A Career in Agriculture and Forestry

March 8th, 2021 by dayat No comments »

Agriculture is an important field of study. Being the largest sector of Indian economy, it is the prime occupation of a majority of Indians who entirely rely on it for livelihood. Study in agriculture involves a wide range of activities like research, teaching and certain supervisory works which are being done in the field. Forestry constitutes a part of the study in the agricultural science and technology field. It is also a popular academic discipline. Study in forestry encompasses affairs like global warming, deforestation, natural disasters etc.It focuses on the conservation of forests to ensure a healthy Eco system.

Agricultural courses are available at undergraduate and post graduate levels. For undergraduate course, the basic qualification is 10+2 in science with 50 % marks while for post graduation it is a graduate degree with 60% marks. Doctoral studies are also offered in this field.

Agricultural farming is becoming hi- tech now a days. The number of people engaged in agricultural farming are relatively lower though this sector presents opportunities ranging from government, non-profit organizations and private multinational companies. Major career areas in the field are includes: Agricultural Research, Agri – Business, Agricultural journalism etc. Many sub-sectors in agriculture could also offer employment prospects.

Salaries in this sector are good enough. It can be from 7,000 in the beginning to increase upto 20,000. Agricultural scientists normally earn between Rs.18, 000 and 25, 000.

Professionals in the field of forestry can be divided as Forester, Dendrologists, Ethnologists Entomologists: Forest Range Officers etc. who are involved in various kind of works.

To pursue a course in B.Sc in Forestry, the eligibility requirement is Physics, Chemistry and Biology at the intermediate level. Post graduate studies in forestry is available in various disciplines. Even one can opt for diploma courses in forestry.

Professionals in forestry can work in both government and non governmental offices, industries, organizations, or they can take up teaching also. More importantly they can appear in Indian Forest Service exams conducted by Union Public Service Commission every year which is considered as one of the lucrative career option.

Salary at an entry level is around 8,000, after experience it can go upto 26,000, the salaries are varied according to rankwise in this sector.

Many good colleges in India offer Bsc in Agriculture & Forestry course. Interested Students can opt for this course for which the eligibility is 10+2 (P.C.B./P.C.M.) or equivalent with 45% marks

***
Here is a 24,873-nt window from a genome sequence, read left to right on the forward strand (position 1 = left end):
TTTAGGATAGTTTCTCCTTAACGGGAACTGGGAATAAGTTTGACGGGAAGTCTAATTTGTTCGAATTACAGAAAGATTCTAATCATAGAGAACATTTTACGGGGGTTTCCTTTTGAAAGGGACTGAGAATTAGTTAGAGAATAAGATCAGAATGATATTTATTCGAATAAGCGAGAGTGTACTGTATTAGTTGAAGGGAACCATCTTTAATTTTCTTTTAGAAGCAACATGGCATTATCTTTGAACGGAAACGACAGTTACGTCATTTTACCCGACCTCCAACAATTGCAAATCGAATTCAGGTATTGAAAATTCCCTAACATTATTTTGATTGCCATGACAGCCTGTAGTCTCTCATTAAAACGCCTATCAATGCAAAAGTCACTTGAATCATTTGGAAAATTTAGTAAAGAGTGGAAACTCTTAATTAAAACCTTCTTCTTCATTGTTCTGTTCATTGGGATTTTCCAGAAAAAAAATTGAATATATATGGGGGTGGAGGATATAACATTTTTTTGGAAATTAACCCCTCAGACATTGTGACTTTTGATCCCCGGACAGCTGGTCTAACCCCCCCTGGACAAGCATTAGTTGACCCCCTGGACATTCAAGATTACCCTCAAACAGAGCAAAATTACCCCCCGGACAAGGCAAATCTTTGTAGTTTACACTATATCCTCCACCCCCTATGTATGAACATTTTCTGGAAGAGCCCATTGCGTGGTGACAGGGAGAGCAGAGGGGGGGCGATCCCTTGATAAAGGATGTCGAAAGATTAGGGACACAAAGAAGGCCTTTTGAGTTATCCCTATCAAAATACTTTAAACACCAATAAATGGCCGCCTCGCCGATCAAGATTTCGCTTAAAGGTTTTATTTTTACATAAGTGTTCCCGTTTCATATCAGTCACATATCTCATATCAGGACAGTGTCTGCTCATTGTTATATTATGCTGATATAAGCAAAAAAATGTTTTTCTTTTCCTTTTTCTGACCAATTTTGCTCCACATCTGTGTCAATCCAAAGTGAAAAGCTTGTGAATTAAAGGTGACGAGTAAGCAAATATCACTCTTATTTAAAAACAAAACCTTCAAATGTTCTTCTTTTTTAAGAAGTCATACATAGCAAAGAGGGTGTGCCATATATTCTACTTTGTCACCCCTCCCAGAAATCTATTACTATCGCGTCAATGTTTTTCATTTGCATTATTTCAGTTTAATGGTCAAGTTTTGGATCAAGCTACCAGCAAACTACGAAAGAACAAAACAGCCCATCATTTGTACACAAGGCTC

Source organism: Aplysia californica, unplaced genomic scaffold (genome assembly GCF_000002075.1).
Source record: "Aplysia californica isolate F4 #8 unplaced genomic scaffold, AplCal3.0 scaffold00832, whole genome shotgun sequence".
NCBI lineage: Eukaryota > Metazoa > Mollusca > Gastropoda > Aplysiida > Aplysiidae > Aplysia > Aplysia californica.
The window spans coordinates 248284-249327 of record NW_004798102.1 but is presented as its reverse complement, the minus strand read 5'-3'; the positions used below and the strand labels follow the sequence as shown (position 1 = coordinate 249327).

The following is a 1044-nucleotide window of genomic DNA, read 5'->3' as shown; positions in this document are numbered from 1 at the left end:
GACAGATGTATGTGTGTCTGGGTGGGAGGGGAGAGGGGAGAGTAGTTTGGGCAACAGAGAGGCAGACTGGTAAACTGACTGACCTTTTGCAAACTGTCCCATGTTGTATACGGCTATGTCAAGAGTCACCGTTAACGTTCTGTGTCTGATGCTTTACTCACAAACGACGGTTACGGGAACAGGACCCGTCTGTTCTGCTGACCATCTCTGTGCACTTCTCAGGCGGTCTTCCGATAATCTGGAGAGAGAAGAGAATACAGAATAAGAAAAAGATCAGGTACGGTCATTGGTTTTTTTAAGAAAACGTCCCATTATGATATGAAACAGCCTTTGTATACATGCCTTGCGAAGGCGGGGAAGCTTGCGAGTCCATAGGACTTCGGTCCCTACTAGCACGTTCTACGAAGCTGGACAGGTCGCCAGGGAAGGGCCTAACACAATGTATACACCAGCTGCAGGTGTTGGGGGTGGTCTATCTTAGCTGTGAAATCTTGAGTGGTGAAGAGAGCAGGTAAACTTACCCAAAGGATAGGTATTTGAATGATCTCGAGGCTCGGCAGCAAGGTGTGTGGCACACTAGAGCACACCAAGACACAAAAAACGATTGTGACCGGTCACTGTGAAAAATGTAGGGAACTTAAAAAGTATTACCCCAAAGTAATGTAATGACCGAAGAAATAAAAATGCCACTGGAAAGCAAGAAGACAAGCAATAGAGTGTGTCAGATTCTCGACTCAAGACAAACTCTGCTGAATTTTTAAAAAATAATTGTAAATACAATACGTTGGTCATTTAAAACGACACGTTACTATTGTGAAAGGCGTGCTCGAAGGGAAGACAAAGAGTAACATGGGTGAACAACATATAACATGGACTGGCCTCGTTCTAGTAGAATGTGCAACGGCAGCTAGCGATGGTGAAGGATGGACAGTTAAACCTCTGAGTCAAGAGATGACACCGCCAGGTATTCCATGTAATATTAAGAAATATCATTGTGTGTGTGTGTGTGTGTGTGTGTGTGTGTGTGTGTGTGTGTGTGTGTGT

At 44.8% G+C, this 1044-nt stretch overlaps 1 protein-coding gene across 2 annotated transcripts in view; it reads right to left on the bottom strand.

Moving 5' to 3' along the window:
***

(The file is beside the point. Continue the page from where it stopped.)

Some of the premier institutes to pursue courses in the field of Agriculture & Forestry
The College of Technology and Engineering Rajasthan
University of Petroleum & Energy Studies (UPES) Uttarakhand
Orissa University Of Agriculture And Technology Orissa
The Indian Institute of Forest Management Madhya Pradesh Forest Research Institute (FRI) Dehradun
Agricultural College and Research Institute (AC & RI) Coimbatore
Association of Fisheries College Maharashtra
The Central Institute of Fisheries Technology (CIFT) Keralathe
Symbiosis Institute of International Business Maharashtra

CEQA – Agriculture and Forestry Resources

March 8th, 2021 by dayat No comments »

The California Natural Resources Agency adopted amendments to Appendix G of the CEQA Guidelines on December 30, 2009. The amendments were effective as of March 18, 2010. The title of this section was changed from “Agriculture Resources” to “Agriculture and Forestry Resources” and two (2) questions pertaining to forest and timberland (Questions c and d) were added. In addition, guidance on where information could be found with respect to forest and timberland resources was added to the “Guide to the CEQA Initial Study Checklist 2010.”

The reasons for revising this section of Appendix G are described below.

According to the California Natural Resources Agency, Final Statement of Reasons for Regulatory Action, December 2009, “The amendments would add several questions addressing forest resources in the section on Agricultural Resources. Forestry questions are appropriately addressed in the Appendix G checklist for several reasons. First, forests and forest resources are directly linked to both GHG emissions and efforts to reduce those emissions. For example, conversion of forests to non-forest uses may result in direct emissions of GHG emissions. (See, e.g., California Energy Commission Baseline GHG Emissions for Forest, Range, and Agricultural Lands in California (March, 2004) at p. 19.)

“Such conversion would also remove existing carbon stock (i.e., carbon stored in vegetation), as well as a significant carbon sink (i.e., rather than emitting GHGs, forests remove GHGs from the atmosphere). (Scoping Plan, Appendix C, at p. C-168.) Thus, such conversions are an indication of potential GHG emissions. Changes in forest land or timberland zoning may also ultimately lead to conversions, which could result in GHG emissions, aesthetic impacts, impacts to biological resources and water quality impacts, among others.

“Thus, these additions are reasonably necessary to ensure that lead agencies consider the full range of potential impacts in their initial studies. In the same way that an EIR must address conversion of prime agricultural land or wetlands as part of a project (addressing the whole of the action requires analyzing land clearance in advance of project development), so should it analyze forest removal. Agriculture and Forest Resources deals with project impacts that may affect agricultural land, forest land, and timberland either directly (through removal of such lands by project development) or indirectly (by contributing to factors that result in the conversion of such land to other uses).”